But, per usual, V, you're misstating my positions so that you can knock your rhetorical straw man down.  The unicorn fart cancer cure ? …let us know how that works out.

                    Preserving net neutrality and killing the tax bill are what I'm writing my reps about now, though-  although they don't seem to respond to any of it. Still, we all do what we can.

        • RepealAndReplace says:

          You may be right. Sacrificing Franken doesn't cost the Democrats anything. Unfortunately as more nasty behavior comes out, there may be opportunities to test your theory once a Democratic predator from  swing state is exposed.

      • itlduso says:

        "Cheesy" photo and "mediocre comedian"?  That's all you got?  I would expect you to stop blogging here if you have done anything in your life that rises to these offenses.  Ana Marie Cox on "Morning Joe" this morning noted how ashamed she is for having defended (enabled) Bill Clinton for not calling for his resignation.  Yet, she conveniently allows herself a pass so that she can continue her pundit career. 

        The inability of our country, including now the Dems, to deal with nuance will destroy us.  Specifically, I am concerned that no matter what Mueller finds out about Trump there will be no action taken by the House GOP regarding impeachment.  So, the GOP House that impeached Clinton for lying about a sex incident will not impeach Trump for obstruction of justice, abuse of power, money laundering, collusion with the Russians, etc., etc.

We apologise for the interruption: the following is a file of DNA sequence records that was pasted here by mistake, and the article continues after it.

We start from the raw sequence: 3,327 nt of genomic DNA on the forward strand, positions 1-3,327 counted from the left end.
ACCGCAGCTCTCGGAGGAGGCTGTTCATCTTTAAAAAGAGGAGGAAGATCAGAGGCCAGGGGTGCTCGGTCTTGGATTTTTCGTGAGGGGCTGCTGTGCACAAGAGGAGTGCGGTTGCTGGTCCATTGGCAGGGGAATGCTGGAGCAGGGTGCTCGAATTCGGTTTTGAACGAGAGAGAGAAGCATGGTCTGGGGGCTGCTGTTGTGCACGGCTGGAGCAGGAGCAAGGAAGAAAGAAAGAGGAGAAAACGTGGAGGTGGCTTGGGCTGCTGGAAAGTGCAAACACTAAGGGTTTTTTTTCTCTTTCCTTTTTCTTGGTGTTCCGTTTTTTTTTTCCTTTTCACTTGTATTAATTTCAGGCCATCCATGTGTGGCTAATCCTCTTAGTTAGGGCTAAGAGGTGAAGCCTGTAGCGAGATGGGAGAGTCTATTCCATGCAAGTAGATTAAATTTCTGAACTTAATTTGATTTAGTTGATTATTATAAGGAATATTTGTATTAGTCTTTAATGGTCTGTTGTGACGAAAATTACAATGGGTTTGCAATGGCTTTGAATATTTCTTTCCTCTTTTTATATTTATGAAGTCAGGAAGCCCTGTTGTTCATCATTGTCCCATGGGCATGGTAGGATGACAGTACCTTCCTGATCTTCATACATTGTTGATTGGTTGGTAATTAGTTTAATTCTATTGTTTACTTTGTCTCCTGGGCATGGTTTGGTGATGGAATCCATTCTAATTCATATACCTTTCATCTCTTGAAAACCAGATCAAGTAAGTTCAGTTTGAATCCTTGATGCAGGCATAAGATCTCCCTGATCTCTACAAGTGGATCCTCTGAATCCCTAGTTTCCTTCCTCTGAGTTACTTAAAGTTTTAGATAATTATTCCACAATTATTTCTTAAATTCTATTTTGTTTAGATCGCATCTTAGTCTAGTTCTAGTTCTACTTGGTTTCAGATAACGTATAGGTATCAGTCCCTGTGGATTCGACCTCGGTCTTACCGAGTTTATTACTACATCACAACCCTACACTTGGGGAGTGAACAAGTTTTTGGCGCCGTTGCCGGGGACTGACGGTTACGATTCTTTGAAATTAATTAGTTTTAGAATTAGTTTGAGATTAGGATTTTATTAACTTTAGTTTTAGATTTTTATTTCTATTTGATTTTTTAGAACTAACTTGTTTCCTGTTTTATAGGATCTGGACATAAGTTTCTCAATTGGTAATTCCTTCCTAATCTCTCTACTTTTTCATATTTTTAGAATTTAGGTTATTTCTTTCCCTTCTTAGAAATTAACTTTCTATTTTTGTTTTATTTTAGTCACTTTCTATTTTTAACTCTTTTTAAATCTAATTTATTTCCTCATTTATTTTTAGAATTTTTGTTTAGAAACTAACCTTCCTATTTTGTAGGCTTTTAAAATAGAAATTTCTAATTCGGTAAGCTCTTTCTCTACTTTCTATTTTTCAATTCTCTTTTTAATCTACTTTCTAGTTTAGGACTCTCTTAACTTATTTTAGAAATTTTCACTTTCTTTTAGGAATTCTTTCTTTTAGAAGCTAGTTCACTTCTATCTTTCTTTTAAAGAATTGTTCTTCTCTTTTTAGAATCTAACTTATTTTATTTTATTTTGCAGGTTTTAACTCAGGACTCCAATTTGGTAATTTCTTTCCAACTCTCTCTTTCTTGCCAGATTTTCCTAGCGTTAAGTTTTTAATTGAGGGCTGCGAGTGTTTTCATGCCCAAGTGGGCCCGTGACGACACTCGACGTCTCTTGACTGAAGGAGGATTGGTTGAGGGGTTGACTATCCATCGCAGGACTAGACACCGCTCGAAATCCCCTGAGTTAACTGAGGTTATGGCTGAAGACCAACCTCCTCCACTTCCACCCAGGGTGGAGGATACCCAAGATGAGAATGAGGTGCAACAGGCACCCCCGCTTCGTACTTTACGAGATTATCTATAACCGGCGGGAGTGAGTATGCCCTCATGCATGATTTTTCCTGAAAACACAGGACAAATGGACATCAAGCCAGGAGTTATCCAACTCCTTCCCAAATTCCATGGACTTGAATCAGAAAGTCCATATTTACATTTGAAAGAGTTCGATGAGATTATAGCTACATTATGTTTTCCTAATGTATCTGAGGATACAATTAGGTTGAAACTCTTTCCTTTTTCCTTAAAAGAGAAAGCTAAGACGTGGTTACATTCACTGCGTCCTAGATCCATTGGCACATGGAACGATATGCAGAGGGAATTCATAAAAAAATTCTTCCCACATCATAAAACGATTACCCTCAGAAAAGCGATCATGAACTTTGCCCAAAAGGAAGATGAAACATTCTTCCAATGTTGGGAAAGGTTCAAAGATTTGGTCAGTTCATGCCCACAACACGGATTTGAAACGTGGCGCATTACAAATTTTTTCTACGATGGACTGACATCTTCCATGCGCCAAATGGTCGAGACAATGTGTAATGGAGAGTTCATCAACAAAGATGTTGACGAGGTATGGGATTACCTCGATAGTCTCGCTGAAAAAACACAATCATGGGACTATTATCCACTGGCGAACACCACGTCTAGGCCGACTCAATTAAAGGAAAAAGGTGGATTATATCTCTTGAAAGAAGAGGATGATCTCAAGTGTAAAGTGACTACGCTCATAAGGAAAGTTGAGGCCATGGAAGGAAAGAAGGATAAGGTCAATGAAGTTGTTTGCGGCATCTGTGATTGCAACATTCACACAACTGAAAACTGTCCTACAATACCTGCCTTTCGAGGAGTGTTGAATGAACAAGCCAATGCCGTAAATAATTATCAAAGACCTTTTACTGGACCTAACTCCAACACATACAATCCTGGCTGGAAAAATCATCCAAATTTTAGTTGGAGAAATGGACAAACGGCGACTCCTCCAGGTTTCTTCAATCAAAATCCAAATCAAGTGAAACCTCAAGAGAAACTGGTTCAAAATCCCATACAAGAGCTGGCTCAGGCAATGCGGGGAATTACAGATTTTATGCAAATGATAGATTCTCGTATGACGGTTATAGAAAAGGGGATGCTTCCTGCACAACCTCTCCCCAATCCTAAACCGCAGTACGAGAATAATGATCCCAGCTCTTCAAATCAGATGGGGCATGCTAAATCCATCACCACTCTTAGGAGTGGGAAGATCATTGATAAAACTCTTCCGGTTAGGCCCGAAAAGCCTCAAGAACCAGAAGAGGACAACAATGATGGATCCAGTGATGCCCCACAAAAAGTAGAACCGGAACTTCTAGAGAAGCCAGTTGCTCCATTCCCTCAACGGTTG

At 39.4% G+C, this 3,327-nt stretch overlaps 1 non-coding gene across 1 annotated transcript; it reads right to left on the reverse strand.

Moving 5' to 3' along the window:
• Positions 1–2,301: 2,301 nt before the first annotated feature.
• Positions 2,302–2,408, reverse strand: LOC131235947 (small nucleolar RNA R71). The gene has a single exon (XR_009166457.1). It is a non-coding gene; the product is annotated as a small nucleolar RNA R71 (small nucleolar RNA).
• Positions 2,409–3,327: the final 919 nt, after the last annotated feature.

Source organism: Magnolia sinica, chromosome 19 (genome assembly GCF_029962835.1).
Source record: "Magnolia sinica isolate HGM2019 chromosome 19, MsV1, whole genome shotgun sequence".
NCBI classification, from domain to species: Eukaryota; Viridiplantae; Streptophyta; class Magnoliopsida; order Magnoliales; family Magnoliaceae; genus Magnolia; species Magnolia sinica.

Because of responses like yours and others on this site, I say again, "We are so screwed."

         

         

        • RepealAndReplace says:

          Well in addition to the cheesy grin on his face, was there not one or more women who came forward to report that his tongue made uninvited attempted entries into her/their mouth(s)?

          I'm old enough to remember Bob Packwood (R-OR) who was forced out for placing his uninvited tongue in the mouths of various women. Ironically, it was Mitch McConnell (R-KY) who led the charge against Packwood. My how times have changed.